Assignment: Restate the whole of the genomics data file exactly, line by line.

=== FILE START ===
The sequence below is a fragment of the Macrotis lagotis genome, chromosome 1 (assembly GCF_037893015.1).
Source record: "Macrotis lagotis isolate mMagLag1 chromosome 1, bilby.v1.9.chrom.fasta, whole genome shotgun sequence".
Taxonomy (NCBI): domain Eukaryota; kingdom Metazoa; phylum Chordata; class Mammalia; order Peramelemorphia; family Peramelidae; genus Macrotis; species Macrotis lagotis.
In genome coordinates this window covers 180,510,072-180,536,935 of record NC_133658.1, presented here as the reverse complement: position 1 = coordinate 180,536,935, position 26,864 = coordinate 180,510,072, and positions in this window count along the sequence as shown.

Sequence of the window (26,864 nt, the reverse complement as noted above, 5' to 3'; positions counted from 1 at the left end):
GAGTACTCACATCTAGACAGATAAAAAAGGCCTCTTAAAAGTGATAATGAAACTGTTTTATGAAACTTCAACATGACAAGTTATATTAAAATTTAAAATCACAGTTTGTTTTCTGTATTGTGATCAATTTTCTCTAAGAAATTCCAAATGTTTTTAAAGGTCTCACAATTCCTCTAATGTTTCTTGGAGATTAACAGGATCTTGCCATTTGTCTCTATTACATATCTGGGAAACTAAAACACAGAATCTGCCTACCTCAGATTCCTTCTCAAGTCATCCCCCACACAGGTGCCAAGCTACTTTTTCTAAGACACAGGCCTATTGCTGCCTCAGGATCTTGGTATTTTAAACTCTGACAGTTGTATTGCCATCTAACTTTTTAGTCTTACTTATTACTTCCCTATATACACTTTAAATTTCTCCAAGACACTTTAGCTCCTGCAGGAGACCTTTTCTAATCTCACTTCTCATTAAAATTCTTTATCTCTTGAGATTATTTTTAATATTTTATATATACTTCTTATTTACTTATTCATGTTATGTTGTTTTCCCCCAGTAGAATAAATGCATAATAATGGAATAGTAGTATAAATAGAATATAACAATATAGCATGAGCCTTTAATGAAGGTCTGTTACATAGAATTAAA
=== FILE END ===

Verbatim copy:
The sequence below is a fragment of the Macrotis lagotis genome, chromosome 1 (assembly GCF_037893015.1).
Source record: "Macrotis lagotis isolate mMagLag1 chromosome 1, bilby.v1.9.chrom.fasta, whole genome shotgun sequence".
Taxonomy (NCBI): domain Eukaryota; kingdom Metazoa; phylum Chordata; class Mammalia; order Peramelemorphia; family Peramelidae; genus Macrotis; species Macrotis lagotis.
In genome coordinates this window covers 180,510,072-180,536,935 of record NC_133658.1, presented here as the reverse complement: position 1 = coordinate 180,536,935, position 26,864 = coordinate 180,510,072, and positions in this window count along the sequence as shown.

Sequence of the window (26,864 nt, the reverse complement as noted above, 5' to 3'; positions counted from 1 at the left end):
GAGTACTCACATCTAGACAGATAAAAAAGGCCTCTTAAAAGTGATAATGAAACTGTTTTATGAAACTTCAACATGACAAGTTATATTAAAATTTAAAATCACAGTTTGTTTTCTGTATTGTGATCAATTTTCTCTAAGAAATTCCAAATGTTTTTAAAGGTCTCACAATTCCTCTAATGTTTCTTGGAGATTAACAGGATCTTGCCATTTGTCTCTATTACATATCTGGGAAACTAAAACACAGAATCTGCCTACCTCAGATTCCTTCTCAAGTCATCCCCCACACAGGTGCCAAGCTACTTTTTCTAAGACACAGGCCTATTGCTGCCTCAGGATCTTGGTATTTTAAACTCTGACAGTTGTATTGCCATCTAACTTTTTAGTCTTACTTATTACTTCCCTATATACACTTTAAATTTCTCCAAGACACTTTAGCTCCTGCAGGAGACCTTTTCTAATCTCACTTCTCATTAAAATTCTTTATCTCTTGAGATTATTTTTAATATTTTATATATACTTCTTATTTACTTATTCATGTTATGTTGTTTTCCCCCAGTAGAATAAATGCATAATAATGGAATAGTAGTATAAATAGAATATAACAATATAGCATGAGCCTTTAATGAAGGTCTGTTACATAGAATTAAA